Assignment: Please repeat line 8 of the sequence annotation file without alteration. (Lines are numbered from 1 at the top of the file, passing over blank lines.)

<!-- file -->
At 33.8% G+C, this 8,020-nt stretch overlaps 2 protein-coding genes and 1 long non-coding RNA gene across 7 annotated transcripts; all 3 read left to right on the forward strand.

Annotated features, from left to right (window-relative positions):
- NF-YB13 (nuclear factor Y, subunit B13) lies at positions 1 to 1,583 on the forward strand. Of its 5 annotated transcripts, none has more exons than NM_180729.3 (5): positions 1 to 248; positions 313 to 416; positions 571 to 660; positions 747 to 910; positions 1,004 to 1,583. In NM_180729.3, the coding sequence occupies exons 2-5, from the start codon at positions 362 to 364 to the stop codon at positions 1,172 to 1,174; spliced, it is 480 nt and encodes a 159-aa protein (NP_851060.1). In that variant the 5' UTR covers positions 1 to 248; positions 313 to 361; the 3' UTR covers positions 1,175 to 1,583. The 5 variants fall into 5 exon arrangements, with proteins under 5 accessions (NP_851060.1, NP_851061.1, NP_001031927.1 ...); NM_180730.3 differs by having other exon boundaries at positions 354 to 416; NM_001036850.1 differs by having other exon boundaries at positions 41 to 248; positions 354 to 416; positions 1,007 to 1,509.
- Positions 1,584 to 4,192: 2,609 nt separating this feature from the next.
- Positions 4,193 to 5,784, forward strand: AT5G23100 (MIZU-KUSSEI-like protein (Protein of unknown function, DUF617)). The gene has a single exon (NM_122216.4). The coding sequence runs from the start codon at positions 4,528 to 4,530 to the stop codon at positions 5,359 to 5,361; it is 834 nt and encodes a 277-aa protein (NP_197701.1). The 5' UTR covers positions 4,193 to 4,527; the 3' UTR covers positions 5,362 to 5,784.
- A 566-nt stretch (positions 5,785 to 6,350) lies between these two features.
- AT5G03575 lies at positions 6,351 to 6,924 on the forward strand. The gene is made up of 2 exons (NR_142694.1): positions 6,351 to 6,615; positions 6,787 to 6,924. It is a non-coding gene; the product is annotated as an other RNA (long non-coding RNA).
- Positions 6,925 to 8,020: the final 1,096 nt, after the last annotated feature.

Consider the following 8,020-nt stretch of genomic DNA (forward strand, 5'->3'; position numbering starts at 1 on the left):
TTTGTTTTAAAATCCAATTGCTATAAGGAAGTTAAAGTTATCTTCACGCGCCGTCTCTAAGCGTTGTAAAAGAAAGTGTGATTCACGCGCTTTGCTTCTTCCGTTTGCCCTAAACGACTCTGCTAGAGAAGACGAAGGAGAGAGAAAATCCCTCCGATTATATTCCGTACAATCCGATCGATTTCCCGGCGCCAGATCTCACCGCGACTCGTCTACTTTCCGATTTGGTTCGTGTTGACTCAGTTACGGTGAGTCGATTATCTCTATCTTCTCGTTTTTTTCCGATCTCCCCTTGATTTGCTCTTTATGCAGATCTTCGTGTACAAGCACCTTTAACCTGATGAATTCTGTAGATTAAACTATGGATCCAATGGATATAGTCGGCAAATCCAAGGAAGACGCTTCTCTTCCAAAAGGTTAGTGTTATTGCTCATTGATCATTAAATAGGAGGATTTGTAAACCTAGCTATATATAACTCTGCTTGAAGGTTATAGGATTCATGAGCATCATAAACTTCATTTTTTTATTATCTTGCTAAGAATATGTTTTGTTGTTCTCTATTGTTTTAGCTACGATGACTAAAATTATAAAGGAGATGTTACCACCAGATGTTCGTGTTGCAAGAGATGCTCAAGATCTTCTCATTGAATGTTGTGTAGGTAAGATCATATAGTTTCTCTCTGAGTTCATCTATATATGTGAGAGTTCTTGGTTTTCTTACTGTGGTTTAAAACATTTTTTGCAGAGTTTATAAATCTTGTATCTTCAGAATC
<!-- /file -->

- Positions 6,925 to 8,020: the final 1,096 nt, after the last annotated feature.